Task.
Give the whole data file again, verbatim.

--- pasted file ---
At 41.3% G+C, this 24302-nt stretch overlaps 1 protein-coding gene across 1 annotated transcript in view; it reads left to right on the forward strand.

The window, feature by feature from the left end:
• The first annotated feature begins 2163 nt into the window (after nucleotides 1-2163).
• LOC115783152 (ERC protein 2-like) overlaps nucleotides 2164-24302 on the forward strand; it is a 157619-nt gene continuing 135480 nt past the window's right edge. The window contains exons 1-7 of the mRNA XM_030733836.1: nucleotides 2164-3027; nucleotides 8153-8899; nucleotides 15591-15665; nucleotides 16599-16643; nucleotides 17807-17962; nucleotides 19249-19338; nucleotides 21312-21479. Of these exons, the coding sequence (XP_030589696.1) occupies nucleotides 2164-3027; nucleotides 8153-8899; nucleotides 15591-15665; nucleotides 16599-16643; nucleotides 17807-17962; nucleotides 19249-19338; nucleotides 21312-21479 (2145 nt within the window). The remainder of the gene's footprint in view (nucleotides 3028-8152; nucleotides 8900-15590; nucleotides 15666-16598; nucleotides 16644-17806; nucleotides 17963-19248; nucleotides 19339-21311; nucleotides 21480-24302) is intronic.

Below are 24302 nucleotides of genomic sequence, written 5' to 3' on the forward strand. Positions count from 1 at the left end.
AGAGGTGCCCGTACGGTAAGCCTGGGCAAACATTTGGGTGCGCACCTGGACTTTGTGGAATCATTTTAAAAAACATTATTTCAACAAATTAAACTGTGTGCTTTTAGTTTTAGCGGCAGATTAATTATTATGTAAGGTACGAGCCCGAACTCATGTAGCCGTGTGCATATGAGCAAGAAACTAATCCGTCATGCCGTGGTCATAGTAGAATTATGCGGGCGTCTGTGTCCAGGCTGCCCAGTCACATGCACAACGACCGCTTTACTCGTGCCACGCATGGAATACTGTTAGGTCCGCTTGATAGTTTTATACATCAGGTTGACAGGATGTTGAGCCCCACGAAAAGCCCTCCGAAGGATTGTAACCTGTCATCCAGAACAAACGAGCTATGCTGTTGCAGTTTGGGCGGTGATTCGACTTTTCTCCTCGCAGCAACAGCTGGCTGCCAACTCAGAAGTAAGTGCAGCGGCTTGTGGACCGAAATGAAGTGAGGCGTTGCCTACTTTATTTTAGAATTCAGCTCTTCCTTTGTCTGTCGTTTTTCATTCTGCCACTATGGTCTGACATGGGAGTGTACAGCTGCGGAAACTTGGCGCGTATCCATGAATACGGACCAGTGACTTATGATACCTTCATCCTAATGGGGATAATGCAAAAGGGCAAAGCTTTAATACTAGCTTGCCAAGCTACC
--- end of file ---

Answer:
At 41.3% G+C, this 24302-nt stretch overlaps 1 protein-coding gene across 1 annotated transcript in view; it reads left to right on the forward strand.

The window, feature by feature from the left end:
• The first annotated feature begins 2163 nt into the window (after nucleotides 1-2163).
• LOC115783152 (ERC protein 2-like) overlaps nucleotides 2164-24302 on the forward strand; it is a 157619-nt gene continuing 135480 nt past the window's right edge. The window contains exons 1-7 of the mRNA XM_030733836.1: nucleotides 2164-3027; nucleotides 8153-8899; nucleotides 15591-15665; nucleotides 16599-16643; nucleotides 17807-17962; nucleotides 19249-19338; nucleotides 21312-21479. Of these exons, the coding sequence (XP_030589696.1) occupies nucleotides 2164-3027; nucleotides 8153-8899; nucleotides 15591-15665; nucleotides 16599-16643; nucleotides 17807-17962; nucleotides 19249-19338; nucleotides 21312-21479 (2145 nt within the window). The remainder of the gene's footprint in view (nucleotides 3028-8152; nucleotides 8900-15590; nucleotides 15666-16598; nucleotides 16644-17806; nucleotides 17963-19248; nucleotides 19339-21311; nucleotides 21480-24302) is intronic.

Below are 24302 nucleotides of genomic sequence, written 5' to 3' on the forward strand. Positions count from 1 at the left end.
AGAGGTGCCCGTACGGTAAGCCTGGGCAAACATTTGGGTGCGCACCTGGACTTTGTGGAATCATTTTAAAAAACATTATTTCAACAAATTAAACTGTGTGCTTTTAGTTTTAGCGGCAGATTAATTATTATGTAAGGTACGAGCCCGAACTCATGTAGCCGTGTGCATATGAGCAAGAAACTAATCCGTCATGCCGTGGTCATAGTAGAATTATGCGGGCGTCTGTGTCCAGGCTGCCCAGTCACATGCACAACGACCGCTTTACTCGTGCCACGCATGGAATACTGTTAGGTCCGCTTGATAGTTTTATACATCAGGTTGACAGGATGTTGAGCCCCACGAAAAGCCCTCCGAAGGATTGTAACCTGTCATCCAGAACAAACGAGCTATGCTGTTGCAGTTTGGGCGGTGATTCGACTTTTCTCCTCGCAGCAACAGCTGGCTGCCAACTCAGAAGTAAGTGCAGCGGCTTGTGGACCGAAATGAAGTGAGGCGTTGCCTACTTTATTTTAGAATTCAGCTCTTCCTTTGTCTGTCGTTTTTCATTCTGCCACTATGGTCTGACATGGGAGTGTACAGCTGCGGAAACTTGGCGCGTATCCATGAATACGGACCAGTGACTTATGATACCTTCATCCTAATGGGGATAATGCAAAAGGGCAAAGCTTTAATACTAGCTTGCCAAGCTACC